Twitter 101: 8 Things You NEED to Do When You Sign Up

Everyone is signing up to Twitter these days, and many go down in flames after a few confusing minutes. Here are a few pointers from a Twitter addict such as myself. I hope it helps! And don’t just follow Saad and Mikati, follow real tweeps who are awesome.

1- Sign Up on

This should be fairly simple to accomplish by yourselves, if you find it hard, then please stick to Facebook and spare everyone the horror.



I never follow a twitter account without a photo. It doesn’t have to be your photo in a bikini, just not the generic egg thing twitter places by default. So, please, before you start following people and expecting them to follow you back, add a photo (I posted images on how to do that, just look for my mouse cursor) and fill your bio.


Your bio should be somewhat revealing about who you are. Being funny is an added plus, being cocky is a huge minus. For example, calling yourself an “expert” or “guru” is sort of arrogant and makes you look silly. That’s for people to decide, not you. Being ambiguous is up to you too, but I’d rather get an idea what you’d be tweeting about before clicking follow.

As for location, it’s nice to add your actual city, like Beirut or NYC, but if you’re paranoid about your safety, then go ahead and put barf-inducing stuff like “planet earth” or “somewhere over the rainbow” and feel cute =P

4- Get Accustomed to the Vocabulary

  • Tweet – the 140 character message you send
  • Tweep – a friend you have from twitter
  • Following – if you follow someone on twitter, his or her tweets will appear in your feed
  • Followers – the people who follow your tweets
  • @ – The @ symbol followed by a username means you are addressing that person (mentioning him/her), for example @GinoRaidy will appear as a reply to me in my @GinoRaidy “mentions” tab
  • # – The # symbol is put before a word or name of interest, for example #GinosBlog, so when someone clicks that hashtag on twitter or a twitter-based search engine, all the tweets containing #GinosBlog will appear in a separate feed. This is super-useful if you’re following a particular event or story, like #jan25 for the Egyptian “revolution” or “#oscars” for the Oscar awards.
  • Direct Message – a DM is sorta like an FB message, which can only be seen by the sender and receiver. The catch is, they have to be following each other. Take your “chats” to the DM, people don’t like their timelines filled with chit-chat.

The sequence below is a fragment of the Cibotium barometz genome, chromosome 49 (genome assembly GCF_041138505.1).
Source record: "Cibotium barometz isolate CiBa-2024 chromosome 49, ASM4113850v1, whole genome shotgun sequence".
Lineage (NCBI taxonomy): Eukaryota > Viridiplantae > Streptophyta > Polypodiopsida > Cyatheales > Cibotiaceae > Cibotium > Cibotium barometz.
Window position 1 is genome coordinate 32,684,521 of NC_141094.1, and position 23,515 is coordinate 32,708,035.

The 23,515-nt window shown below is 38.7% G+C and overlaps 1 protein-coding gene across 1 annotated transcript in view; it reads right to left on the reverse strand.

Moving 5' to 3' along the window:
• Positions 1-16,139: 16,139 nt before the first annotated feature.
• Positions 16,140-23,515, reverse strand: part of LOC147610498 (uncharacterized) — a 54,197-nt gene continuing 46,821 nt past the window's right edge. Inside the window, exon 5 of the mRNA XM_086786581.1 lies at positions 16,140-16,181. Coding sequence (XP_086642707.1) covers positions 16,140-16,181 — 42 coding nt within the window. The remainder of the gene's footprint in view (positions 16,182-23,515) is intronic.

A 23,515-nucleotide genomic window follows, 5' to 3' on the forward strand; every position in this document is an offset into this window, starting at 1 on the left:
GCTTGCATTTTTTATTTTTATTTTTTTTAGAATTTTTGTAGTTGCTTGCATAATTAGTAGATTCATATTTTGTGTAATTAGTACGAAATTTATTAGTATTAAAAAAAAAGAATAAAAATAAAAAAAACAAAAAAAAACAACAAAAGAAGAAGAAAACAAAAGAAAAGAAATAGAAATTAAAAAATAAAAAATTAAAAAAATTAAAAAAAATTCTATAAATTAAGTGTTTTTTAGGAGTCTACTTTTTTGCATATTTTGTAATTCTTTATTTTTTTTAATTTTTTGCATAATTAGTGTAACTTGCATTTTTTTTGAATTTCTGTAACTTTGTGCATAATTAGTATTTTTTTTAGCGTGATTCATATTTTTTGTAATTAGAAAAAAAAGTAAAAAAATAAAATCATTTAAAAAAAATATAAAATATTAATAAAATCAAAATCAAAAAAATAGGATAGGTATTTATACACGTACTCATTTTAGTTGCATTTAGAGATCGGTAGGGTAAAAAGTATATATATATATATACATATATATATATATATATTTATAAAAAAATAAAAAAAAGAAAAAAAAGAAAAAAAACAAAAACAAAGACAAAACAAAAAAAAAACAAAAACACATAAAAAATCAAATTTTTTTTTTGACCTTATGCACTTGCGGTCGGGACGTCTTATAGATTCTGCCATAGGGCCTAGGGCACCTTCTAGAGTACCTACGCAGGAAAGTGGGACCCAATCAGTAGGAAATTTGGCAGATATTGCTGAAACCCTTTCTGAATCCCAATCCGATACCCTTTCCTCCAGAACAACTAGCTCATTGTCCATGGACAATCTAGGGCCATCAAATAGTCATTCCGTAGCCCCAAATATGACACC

• Trending Topic – is a topic being tweeted about the most around the world.
  • Lists – you or others can compile people you follow into lists, such as “lebanon” or “biology”  allowing you to see a feed exclusively from the people you add in that specific interest/location/etc.

5- Start Tweeting

Before you start following people and expect them to follow you back, you might as well post a few interesting tweets. “Hello” or “I don’t understand this” aren’t good examples. Why not share a nice post you read somewhere? Or a funny photo, or something that will actually make visiting your profile worth people’s time.

6- Find Interesting Tweeps

People who’ve been on Twitter for a while, tend to follow only the best accounts they’ve come across. I for one, routinely clear up my following list, removing inactive accounts, accounts that spam and just simply annoying accounts. So the 1100-something people I follow, are all awesome, so flip through it and follow the ones you find interesting too. That’s how you begin building up your following list, and eventually your follower list.

7- Follow-Unfollow Etiquette

Which means you don’t have to follow back, and the other person doesn’t need to follow you. But, general Twitter etiquette dictates you follow back users who follow you. Give them a chance, maybe you’ll enjoy their updates, if not, you can always unfollow.

8- Twitter Clients

Very few people use That’s because most os us tweet on the move via our mobile devices. That’s where Twitter clients come in. They’re apps which replace Twitter and allow you to customize the way you tweet, read and interact. I personally recommend Tweetdeck (I used it on Mac and Android) it’s so awesome, that Twitter bough it =P. There’s also Hootsuite, Echofon and the official Twitter app for iPad and Android which I’d also recommend.

Now you’re ready to tweet! Follow me on @GinoRaidy and follow the blog on @GinosBlog!


  1. Jim Ramsey Khoury says

    For any fellow Android users, I myself recommend checking out either Twicca or Plume. Both awesome apps.


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